Hinkle is tall, moon-faced and good-natured, a long hitter from California who played college golf at San Diego State and who has moved from 138th on the PGA Tour earnings list in 1976 to 60th in 1977 to 16th this year. In April he won his first tournament, the New Orleans Open, after seven years of trying.
Most of the pairs had something in common. Either they were glamorous (Jan Stephenson and Tom Weiskopf) or they were managed by Mark McCormack (Laura Baugh and Peter Jacobsen) or they were under contract to Wilson (Stacy and Pate) or they shared a connection with someplace like Texas (Sandra Palmer and Miller Barber). Bradley and Hinkle got together because of a good deed Hinkle did five years ago. "We were playing together in the pro-am at the Kathryn Crosby tournament with three amateurs," says Bradley. "I had just turned pro and had enough problems hitting my own ball without having to look for my amateurs' balls all over the lot and keep, track of their scores. Lon told me not to worry, he'd take care of everything, and I've never forgotten that. Last year he wasn't eligible for this tournament, but this year, when he was, I jumped on him early, before he got away."
The event, formerly the Pepsi-Cola Mixed Team Championship but now the JCPenney Classic, is only three years old, and its novel appeal is undiminished. It is still the only tournament all year where Fuzzy Zoeller is going to step up to his ball on the 1st tee and say to his partner, "Let's get a par here today, you little morsel, you," while Debbie Austin, the morsel, grins from ear to ear and the crowd around the tee chortles delightedly. When Austin and Zoeller stood together last week, facing into the Florida wind, they looked like two frisky poodles. Such affinity did not ensure making the cut, however, and they missed. So did the promising new pairings of Carner and Lou Graham and Donna Caponi Young and Lee Trevino.
The format did not permit very many bogeys. At least one of the partners had to be putting well every day for a team to remain in contention, and it helped, too, if the woman was long off the tee, accurate, or both, as Bradley was. "She's in play on every single hole," said Hinkle, "which is more than I can say for me." Hinkle described with amusement how disorienting the team experience could be. "You can hit a terrible drive and find yourself with an 80-yard wedge to the green; then you hit a perfect drive and you're back there with a two-iron."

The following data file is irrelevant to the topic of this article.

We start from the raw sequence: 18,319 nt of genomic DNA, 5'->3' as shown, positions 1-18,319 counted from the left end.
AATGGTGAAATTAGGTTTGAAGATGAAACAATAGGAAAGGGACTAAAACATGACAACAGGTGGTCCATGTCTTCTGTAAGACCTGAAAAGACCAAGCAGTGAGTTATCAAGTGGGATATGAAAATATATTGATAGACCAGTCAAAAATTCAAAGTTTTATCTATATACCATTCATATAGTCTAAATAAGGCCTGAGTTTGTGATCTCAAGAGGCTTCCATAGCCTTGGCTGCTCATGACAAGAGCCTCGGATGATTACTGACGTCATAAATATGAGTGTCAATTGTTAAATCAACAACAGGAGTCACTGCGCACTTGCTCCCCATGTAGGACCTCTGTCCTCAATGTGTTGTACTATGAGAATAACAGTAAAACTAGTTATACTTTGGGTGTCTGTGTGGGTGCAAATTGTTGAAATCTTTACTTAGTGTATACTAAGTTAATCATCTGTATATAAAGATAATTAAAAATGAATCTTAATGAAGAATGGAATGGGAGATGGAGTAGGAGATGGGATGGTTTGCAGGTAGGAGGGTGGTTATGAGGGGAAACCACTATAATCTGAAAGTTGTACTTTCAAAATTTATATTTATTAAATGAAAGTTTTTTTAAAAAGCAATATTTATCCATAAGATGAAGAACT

Basically, however, the atmosphere at Bardmoor was downright civilized, and therein lay the novelty. In a sport in which egocentricity is basic to survival, small kindnesses—a smile, a pat on the back, a heartfelt "Hoo-eee!"—go a long way. Nothing but money was at stake, to be sure, no exemptions, no invitations to the Masters, no year-end honors, but there was plenty of loot. The Penney purse was $300,000, up $100,000 over last year. Broken down, that meant $30,000 for each of the winners and $19,500 for each of the runners-up. For the women, their $150,000 share was exceeded only by the Colgate-Dinah Shore tournament purse, and not even Lopez, with a record-breaking $189,813 in earnings for the year, was prepared to skip it. Only the top 44 women were eligible to play, and almost every one of them did. For someone like Bradley, with $118,057 already in hand, the event was a challenge and the win a great way to wind up the year. But the 31-year-old Brownlee had earned only $20,804, only slightly over the break-even point for the women, and for her, success at the Bardmoor was the difference between treading water and making financial headway.